A Philosopher's View
Mark Kingwell on Heidegger's hut
By Adam Sharr.
112 pp. $24.95
From 1922 until his death in 1976, the controversial German philosopher Martin Heidegger often lived and worked in a three-room cabin in the Black Forest mountains. “Die Hütte” (the hut), as he called it, was a retreat as well as a source of inspiration. His influential writings on technology, poetry, place, and dwelling are rooted in this small house, which is backed by one mountain and looks across a valley at another. Anyone who has struggled to parse Heidegger’s dense reflections on “the fourfold” (earth, sky, divinities, and mortals) or the notion that “poetically man dwells” will surely find the task easier from this vantage.
Adam Sharr’s detailed study of the structure, the first of its kind, marries architectural precision with philosophical interest to create a handy guide to this famous, perhaps notorious, house. Was it here that Heidegger felt the tug of blood and earth that would underwrite his 1933 inaugural address as the rector of Freiburg University, a corrupt defense of National Socialism as the true destiny of the German universities? Was it the anti-cosmopolitan, premodern texture of this mountain region that sustained his critiques of liberalism and technology’s assimilation of the world into mere resource, or “standing reserve”? More generally, how does the site of any philosopher’s reflection affect the direction of thought?
Sharr, an architect and lecturer at Cardiff University, in Wales, does not attempt to answer such questions, though he raises them ably enough and provides a basis for further investigation. There can be little doubt that such investigation is needed, and not simply as a means of untangling Heidegger’s peculiar legacy. It is not merely academic to wonder how Michel de Montaigne’s spacious library affected his views on toleration, or whether René Descartes could have conceived the Meditations on First Philosophy anywhere but from within his study, for such questions embrace wider ethical and political concerns. We are, all of us, shaped by as well as shapers of our built environment—a landscape, as renowned architect Daniel Libeskind likes to remind us, that exists more in time than in space. Heidegger’s thoughts on dwelling are central to these issues, even if the role of his Nazi-leaning politics in his philosophy remains unsettled.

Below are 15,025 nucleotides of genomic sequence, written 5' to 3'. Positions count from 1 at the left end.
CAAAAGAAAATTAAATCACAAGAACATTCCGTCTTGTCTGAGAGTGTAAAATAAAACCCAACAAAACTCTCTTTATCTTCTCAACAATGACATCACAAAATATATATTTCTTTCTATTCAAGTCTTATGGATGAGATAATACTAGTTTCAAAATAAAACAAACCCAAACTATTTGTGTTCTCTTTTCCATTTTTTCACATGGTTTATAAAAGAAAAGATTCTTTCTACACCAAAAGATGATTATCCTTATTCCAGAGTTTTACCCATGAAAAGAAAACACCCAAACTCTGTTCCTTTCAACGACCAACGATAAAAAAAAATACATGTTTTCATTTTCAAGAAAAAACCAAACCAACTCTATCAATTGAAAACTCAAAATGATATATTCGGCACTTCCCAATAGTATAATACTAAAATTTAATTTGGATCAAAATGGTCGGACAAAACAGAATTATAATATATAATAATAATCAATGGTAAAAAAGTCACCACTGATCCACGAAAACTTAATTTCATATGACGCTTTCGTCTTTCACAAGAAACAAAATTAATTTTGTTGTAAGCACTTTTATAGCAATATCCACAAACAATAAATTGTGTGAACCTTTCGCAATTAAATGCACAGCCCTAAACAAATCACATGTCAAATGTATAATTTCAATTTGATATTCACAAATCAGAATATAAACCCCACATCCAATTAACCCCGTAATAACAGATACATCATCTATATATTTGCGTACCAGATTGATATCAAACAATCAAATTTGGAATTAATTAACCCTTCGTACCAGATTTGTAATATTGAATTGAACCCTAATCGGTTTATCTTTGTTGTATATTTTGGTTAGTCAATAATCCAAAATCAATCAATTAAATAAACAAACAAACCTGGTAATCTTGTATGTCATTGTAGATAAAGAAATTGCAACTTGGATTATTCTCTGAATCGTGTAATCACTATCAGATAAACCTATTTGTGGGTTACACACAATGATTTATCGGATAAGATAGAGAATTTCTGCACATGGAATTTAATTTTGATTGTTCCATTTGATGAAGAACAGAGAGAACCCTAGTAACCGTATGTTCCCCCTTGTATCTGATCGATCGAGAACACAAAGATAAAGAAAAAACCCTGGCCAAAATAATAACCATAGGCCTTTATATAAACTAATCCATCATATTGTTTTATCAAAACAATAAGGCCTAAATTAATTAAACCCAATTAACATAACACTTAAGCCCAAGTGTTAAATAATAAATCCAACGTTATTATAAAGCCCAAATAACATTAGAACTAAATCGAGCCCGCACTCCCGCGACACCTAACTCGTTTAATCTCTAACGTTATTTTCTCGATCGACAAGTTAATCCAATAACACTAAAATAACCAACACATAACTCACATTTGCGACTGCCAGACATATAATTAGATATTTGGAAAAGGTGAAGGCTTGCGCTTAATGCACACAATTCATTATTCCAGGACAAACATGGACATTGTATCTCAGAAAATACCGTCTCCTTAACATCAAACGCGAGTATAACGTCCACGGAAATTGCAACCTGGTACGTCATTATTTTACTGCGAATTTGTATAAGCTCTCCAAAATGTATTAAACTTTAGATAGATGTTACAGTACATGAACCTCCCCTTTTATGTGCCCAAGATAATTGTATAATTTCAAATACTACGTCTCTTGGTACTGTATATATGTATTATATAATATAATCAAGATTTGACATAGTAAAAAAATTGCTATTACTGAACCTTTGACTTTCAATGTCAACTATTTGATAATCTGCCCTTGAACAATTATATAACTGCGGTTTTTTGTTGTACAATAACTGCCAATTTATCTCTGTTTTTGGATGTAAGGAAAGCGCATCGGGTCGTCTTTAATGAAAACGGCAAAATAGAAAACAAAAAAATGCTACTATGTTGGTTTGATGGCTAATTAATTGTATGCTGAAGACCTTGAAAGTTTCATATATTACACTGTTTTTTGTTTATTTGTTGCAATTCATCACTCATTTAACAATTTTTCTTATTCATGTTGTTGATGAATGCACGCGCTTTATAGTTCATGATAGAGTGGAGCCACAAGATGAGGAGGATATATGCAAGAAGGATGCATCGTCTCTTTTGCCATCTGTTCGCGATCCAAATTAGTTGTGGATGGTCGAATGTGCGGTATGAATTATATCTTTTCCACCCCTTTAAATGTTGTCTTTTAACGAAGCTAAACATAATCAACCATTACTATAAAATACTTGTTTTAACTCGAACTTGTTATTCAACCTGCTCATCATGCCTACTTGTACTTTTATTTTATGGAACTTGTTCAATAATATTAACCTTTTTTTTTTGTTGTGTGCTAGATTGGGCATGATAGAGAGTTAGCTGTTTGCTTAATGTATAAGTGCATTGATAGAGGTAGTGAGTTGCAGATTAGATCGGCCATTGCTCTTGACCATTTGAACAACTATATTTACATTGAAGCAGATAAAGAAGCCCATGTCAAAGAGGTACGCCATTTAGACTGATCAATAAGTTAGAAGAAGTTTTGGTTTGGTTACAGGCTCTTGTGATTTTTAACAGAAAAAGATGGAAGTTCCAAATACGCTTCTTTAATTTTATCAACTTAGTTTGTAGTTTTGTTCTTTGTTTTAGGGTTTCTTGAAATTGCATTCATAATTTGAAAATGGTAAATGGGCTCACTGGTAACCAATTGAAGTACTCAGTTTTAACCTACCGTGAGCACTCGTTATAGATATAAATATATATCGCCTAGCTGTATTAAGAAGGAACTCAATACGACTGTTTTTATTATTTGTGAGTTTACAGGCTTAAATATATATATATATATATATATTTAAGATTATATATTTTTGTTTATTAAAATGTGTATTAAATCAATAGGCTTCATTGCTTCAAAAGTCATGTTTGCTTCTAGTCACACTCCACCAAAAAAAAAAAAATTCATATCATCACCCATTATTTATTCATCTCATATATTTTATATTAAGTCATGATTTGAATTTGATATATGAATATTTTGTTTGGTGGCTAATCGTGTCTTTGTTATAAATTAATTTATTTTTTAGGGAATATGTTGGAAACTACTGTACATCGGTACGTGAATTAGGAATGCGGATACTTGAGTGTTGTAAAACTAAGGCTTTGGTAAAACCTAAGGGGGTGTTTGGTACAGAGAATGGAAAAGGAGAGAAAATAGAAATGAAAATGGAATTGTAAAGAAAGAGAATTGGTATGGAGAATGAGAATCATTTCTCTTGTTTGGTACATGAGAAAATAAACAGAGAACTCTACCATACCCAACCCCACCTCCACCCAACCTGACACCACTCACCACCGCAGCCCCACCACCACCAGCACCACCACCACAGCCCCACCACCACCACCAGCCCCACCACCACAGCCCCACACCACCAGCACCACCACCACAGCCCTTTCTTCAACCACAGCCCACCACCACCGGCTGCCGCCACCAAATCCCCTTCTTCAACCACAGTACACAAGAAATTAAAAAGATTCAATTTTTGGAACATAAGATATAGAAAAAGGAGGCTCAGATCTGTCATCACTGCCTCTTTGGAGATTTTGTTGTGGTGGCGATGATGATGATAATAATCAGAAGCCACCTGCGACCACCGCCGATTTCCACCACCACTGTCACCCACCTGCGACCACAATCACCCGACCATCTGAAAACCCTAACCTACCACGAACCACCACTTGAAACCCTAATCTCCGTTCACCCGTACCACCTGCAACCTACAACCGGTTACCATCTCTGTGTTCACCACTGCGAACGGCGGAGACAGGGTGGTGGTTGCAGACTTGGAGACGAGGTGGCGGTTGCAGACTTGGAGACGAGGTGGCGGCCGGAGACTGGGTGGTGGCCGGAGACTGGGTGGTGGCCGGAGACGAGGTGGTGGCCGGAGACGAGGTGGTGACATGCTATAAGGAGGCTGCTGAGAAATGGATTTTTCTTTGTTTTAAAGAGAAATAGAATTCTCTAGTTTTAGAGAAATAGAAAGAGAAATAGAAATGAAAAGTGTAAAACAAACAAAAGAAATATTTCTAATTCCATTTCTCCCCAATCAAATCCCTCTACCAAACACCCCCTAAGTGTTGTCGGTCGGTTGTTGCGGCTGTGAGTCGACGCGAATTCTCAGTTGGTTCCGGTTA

It has to be said that the hut itself, which still stands but is on private property and thus inaccessible to visitors, is of limited architectural interest. A simple country house, it was built anonymously and somewhat crudely. This fact renders the detailed middle sections of Sharr’s book, which dissect plan, site, and materials at extravagant length, a little precious, if not downright comical. (It is as if we had been invited to a solemn architectural charette on a prefab trailer home.)
But the book also offers nicely turned though all too brief contributions on the importance of place in architectural thought by Simon Sadler and Andrew Benjamin, two leading theoreticians of the built environment. Included as well is a series of photographs by the photojournalist Digne Meller-Marcovicz, showing Heidegger and his wife, both in their seventies, pottering around the hut, or the philosopher assuming various meditative attitudes in the field beyond. These images are at once goofy and profound, and add the human dimension to this most celebrated of minor dwellings.
Sharr does not so much challenge the prevailing Heidegger myths as presuppose them, and his book lacks the eerie intellectual richness of David Barison and Daniel Ross’s 2004 film The Ister, which covers some of the same territory, using Heidegger’s lectures on Friedrich Hölderlin as a basis. For all that, it is a valuable small volume that belongs in the collection of anyone interested in the relations between thought and place.